Knock, Knock — Who’s There?

Every so often, probably more often than we realize, Opportunity comes our way. But, Opportunity is quite the clever one, often teasing us with extra laps around the block and a gentle tap rather than a loud knock. Let me share such a story which began over 13 years ago when Doug Williams of the U.S. EPA introduced me to Geoff Raymond of Sydney, Australia who in turn introduced me to another Aussie named Gary Lear. The connection led to the development of CleanPro, which was based in part on an environmental software tool I helped develop for the EPA. This certainly was an opportunity, but not the one I referred to.

“Jumping at several small opportunities may get us there more quickly than waiting for one big one to come along.” — Hugh Allen

About a decade later, Gary dropped by my office during a trip to the U.S. I remember how much fun it was to finally meet him in person, even though I can’t remember the reason for his visit or what we talked about. Being the sentimental person that I am, I took his picture and filed it away. Opportunity was merely making her extra lap that day.

“Opportunity is a bird that never perches.” — Claude McDonald

Because Opportunity prefers tapping to knocking, I’ve learned that it pays to look out the window now and again to see if she’s standing on the front porch. In the late spring of 2008, while sorting through some old papers, I discovered a fax cover sheet with Gary’s name. It was curiosity that caused me to use to look up his contact information. There were actually, two Gary Lears listed in Australia. Thinking to myself, “Why not?” I mentally flipped a coin and dialed. With free international calling, I had nothing to lose. “Hello. Is this the same Gary Lear who worked with UDRI to develop CleanPro? This is Clancy Cross.”

“Learn to listen. Opportunity could be knocking at your door very softly.” — Frank Tyger

Since that day, when I reconnected with Gary and discovered Opportunity (better known as Development Beyond Learning) I have been blessed to meet some warm, talented, creative, intelligent, and highly motivated people who are now my colleagues and business partners. One of these is a 29-year old entrepreneur named Josh Mackenzie, who will be touring the U.S. beginning with a week at the NACE conference in Las Vegas, a week in Dayton, Ohio, and short stops in Chicago and San Francisco. I am so looking forward to introducing him to the Miami Valley during the week of June 15-19. (Josh’s itinerary is available here.)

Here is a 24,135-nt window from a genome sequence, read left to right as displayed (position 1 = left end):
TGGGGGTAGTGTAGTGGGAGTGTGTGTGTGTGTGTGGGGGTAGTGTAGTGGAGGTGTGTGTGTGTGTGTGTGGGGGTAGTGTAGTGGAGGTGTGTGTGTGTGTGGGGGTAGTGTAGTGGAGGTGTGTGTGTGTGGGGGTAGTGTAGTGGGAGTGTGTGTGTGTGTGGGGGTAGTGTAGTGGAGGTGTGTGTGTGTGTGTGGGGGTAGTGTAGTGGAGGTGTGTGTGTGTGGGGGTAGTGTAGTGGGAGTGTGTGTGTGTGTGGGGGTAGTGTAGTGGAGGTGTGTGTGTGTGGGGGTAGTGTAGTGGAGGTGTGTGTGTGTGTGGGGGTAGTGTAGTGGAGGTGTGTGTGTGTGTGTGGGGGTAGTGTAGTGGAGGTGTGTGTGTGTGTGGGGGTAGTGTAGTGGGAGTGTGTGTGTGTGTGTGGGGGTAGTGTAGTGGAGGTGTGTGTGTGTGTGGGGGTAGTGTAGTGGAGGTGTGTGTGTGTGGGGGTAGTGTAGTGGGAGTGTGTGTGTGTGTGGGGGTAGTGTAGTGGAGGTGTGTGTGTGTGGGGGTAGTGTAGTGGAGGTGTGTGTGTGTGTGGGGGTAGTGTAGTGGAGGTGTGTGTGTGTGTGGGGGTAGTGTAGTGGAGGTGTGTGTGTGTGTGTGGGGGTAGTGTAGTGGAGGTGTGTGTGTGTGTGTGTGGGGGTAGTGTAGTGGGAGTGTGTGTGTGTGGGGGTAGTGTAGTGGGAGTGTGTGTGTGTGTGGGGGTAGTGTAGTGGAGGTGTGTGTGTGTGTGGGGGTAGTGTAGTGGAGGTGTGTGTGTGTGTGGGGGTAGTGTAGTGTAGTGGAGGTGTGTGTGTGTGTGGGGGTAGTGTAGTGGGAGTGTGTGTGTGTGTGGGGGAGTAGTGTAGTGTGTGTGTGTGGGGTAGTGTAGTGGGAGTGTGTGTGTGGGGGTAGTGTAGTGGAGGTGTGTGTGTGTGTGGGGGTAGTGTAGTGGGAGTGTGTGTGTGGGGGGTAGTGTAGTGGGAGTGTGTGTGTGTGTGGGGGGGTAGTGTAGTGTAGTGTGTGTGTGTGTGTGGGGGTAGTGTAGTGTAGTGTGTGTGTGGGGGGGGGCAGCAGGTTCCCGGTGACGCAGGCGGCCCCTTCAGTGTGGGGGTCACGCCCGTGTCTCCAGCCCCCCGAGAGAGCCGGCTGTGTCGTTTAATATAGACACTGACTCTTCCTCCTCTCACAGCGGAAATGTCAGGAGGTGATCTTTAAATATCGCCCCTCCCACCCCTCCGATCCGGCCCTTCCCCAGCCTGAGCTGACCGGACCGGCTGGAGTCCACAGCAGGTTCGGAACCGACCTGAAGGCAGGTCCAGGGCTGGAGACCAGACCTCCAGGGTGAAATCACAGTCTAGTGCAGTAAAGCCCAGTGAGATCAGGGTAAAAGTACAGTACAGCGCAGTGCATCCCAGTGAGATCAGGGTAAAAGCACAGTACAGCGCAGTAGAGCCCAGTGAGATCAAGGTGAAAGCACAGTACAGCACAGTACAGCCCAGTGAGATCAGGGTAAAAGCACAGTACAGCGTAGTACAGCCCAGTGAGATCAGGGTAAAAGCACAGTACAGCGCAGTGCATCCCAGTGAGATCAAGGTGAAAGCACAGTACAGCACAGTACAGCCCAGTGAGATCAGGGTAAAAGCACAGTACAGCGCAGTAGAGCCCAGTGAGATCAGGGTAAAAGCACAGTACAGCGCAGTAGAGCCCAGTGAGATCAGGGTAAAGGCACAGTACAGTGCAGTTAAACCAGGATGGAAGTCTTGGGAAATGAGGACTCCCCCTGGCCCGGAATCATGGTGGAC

Thanks to that fax cover sheet, LinkedIN, and a little curiosity, we are now immersed in an ambitious international expansion project to bring Development Beyond Learning to North America. Funny how Opportunity behaves, “aye mate?”

“The secret of success in life is for a man to be ready for his opportunity when it comes.” — Benjamin Disraeli

God bless,

— CC

The Finish Line

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Series: The ABC’s of Professionalism

I’ve heard it said, “The fortune is at the finish line.” The best example I can think of is farming. The farmer can plant, water, and fertilize, but these activities mean absolutely nothing unless the farmer harvests the crop. The harvest is at the finish line — success is all about finishing.

“There is no bigger waste of time than doing 90% of what is necessary.” — Thomas Sowell

Swimming champion Michael Phelps is an expert finisher. In Beijing, the Men’s 100 meter butterfly final was decided by a hundredth of a second. Phelps and Milorad Cavic approached the wall both needing a partial stroke to finish, with Phelps still trailing. Cavic coasted. Phelps drove hard into the wall. I believe it was the instinct of a master finisher that caused Phelps to take that extra short stroke and make up the deficit.

“Epic. It goes to show you that not only is this guy the greatest swimmer of all time and the greatest Olympian of all time, he’s maybe the greatest athlete of all time. He’s the greatest racer who ever walked the planet.” — Mark Spitz (on Phelps winning his 7th gold medal)